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# Inlet Velocity with Turbulent or Laminar Flow

## Inlet Velocity with Turbulent or Laminar Flow

(OP)
Hi,

When it comes to determine the suitable inlet velocity most designers / engineers has their own general rule of thumb per say for vapor flow somewhere around 10 m/s to 20 m/s and liquid flow somewhere around 3 m/s to 5 m/s.

My question is does type of flow can be a 'rule' for determining the appropriate inlet velocity and this is where I think the logic comes in mind that the appropriate inlet velocity shall be limit to laminar flow instead of turbulent flow but again this is my take on determining the inlet velocity.

Does anyone think the same as this logic? Also kindly share your general rule of thumb for determining the appropriate inlet velocity.

### RE: Inlet Velocity with Turbulent or Laminar Flow

Inlet into what?

Laminar flow is very low for most "normal" fluids unless you're got really viscous fluids.

Remember - More details = better answers
Also: If you get a response it's polite to respond to it.

### RE: Inlet Velocity with Turbulent or Laminar Flow

No, most companies can't afford the big pipe and equipment to maintain laminar flows, especially for non-viscous fluids. Turbulent flows cut capital costs a lot.

Good luck,
Latexman

To a ChE, the glass is always full - 1/2 air and 1/2 water.

### RE: Inlet Velocity with Turbulent or Laminar Flow

Context is everything. When I have water for medical injection systems, I have to keep the entire system in turbulent flow to prevent a microfilm buildup so laminar flow is not always the best basis. For my situation, I have to minimize pressure drop while still maintaining turbulent flow and any other constraints. I have had this very question and when I searched through this site, the consistent idea I saw was that the allowable pressure drop criterion should be the starting point for specifying velocity.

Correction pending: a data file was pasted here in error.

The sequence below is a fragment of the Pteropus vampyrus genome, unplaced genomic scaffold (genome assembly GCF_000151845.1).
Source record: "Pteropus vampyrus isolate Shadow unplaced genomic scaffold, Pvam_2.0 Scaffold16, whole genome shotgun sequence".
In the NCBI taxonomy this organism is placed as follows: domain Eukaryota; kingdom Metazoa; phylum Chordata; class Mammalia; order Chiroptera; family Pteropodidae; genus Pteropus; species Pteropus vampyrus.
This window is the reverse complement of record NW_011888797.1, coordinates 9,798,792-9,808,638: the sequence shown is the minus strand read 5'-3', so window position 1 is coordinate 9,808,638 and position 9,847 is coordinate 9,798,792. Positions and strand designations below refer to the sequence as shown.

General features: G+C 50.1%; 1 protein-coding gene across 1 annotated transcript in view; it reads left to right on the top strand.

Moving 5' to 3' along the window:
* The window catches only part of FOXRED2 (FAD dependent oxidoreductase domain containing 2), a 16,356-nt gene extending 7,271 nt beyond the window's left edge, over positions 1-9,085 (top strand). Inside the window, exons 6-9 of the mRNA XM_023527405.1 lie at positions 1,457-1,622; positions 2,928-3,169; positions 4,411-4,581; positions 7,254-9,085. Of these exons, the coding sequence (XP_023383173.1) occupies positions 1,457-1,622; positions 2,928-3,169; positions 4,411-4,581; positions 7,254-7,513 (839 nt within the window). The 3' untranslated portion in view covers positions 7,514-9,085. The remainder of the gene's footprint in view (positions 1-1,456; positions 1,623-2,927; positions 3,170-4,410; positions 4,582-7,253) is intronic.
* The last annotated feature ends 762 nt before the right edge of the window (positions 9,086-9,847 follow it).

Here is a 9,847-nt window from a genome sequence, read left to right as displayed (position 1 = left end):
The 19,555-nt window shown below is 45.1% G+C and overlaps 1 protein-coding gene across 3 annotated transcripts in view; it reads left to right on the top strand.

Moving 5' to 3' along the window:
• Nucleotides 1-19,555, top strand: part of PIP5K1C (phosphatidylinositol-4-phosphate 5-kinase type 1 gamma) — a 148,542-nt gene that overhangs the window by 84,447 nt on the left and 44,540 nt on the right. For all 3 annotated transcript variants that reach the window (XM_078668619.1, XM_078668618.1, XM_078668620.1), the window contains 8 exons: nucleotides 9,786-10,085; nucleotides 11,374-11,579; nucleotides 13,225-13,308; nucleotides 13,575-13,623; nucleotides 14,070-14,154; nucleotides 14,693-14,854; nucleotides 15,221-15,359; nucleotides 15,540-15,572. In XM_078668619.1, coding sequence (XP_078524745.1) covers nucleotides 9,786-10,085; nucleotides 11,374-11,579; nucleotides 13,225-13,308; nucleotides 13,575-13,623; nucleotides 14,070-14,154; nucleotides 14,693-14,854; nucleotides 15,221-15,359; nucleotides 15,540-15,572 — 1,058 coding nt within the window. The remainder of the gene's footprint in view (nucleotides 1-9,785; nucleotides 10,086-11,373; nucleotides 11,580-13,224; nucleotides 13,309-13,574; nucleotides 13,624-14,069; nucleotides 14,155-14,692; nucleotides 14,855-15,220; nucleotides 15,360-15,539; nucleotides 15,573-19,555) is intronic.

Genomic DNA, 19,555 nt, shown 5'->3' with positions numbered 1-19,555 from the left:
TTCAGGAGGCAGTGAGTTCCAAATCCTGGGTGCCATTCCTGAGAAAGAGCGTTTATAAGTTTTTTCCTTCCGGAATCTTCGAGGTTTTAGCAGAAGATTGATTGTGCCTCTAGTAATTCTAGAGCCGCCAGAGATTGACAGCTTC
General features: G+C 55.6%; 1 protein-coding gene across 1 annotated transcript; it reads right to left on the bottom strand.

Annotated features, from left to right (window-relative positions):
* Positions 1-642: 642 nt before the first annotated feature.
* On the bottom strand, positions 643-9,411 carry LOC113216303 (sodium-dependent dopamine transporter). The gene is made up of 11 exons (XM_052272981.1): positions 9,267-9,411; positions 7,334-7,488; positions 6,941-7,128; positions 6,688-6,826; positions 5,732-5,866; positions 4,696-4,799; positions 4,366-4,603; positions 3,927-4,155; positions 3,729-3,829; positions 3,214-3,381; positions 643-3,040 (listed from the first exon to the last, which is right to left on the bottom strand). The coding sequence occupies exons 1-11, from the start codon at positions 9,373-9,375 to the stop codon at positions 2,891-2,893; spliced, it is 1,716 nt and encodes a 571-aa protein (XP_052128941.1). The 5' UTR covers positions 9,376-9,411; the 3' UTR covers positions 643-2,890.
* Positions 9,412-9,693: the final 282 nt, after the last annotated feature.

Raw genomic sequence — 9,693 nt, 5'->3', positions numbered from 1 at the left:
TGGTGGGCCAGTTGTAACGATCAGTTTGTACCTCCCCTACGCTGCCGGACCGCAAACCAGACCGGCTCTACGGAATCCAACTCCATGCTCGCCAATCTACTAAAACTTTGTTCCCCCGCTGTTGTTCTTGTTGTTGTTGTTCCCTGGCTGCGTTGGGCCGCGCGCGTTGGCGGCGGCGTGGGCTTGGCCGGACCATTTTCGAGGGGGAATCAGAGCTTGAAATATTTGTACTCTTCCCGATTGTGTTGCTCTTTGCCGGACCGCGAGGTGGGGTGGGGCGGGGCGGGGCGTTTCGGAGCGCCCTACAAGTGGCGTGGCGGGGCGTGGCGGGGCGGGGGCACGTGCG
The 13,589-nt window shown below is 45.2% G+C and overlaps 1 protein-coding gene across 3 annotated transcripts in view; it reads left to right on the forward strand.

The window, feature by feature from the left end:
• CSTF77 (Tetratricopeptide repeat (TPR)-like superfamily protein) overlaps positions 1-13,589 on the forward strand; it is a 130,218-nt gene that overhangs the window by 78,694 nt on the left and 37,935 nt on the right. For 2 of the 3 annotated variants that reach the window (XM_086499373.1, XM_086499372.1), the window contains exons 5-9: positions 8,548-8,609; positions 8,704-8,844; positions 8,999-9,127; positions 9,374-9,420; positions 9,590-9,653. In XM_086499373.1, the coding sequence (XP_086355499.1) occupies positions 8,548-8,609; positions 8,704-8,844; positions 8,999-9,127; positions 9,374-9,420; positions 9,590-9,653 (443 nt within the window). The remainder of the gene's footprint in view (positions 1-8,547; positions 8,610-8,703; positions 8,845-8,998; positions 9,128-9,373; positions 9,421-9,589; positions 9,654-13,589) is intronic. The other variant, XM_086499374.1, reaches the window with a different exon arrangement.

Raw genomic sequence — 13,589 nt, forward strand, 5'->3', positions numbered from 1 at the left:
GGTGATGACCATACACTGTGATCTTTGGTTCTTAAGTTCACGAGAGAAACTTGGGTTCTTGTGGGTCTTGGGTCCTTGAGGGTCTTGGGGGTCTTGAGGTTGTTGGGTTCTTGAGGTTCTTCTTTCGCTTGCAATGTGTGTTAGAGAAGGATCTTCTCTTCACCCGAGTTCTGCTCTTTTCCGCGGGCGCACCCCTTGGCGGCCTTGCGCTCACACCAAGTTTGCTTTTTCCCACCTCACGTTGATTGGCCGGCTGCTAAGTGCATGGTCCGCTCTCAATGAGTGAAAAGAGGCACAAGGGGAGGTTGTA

### RE: Inlet Velocity with Turbulent or Laminar Flow

(OP)
LittleInch,

Inlet velocity through a heat exchanger.

### RE: Inlet Velocity with Turbulent or Laminar Flow

(OP)
Thank you gentlemen for your respond. Yes I nearly forgot about the pressure loss criteria because for plate and shell heat excahnger we mostly get the pressure drop coming entirely from the plate side. So I guess the optimum velocity would be the one that doesn't contribute so much on the entrance and exit nozzles.

The reason I was thinking of having laminar flow perhaps that turbulent flow 'may' contribute to uneven flow distribution between the plates.

### RE: Inlet Velocity with Turbulent or Laminar Flow

No. Too slow and the plates may overheat.

"He's declaring war on the planet itself."- Vicente Fox

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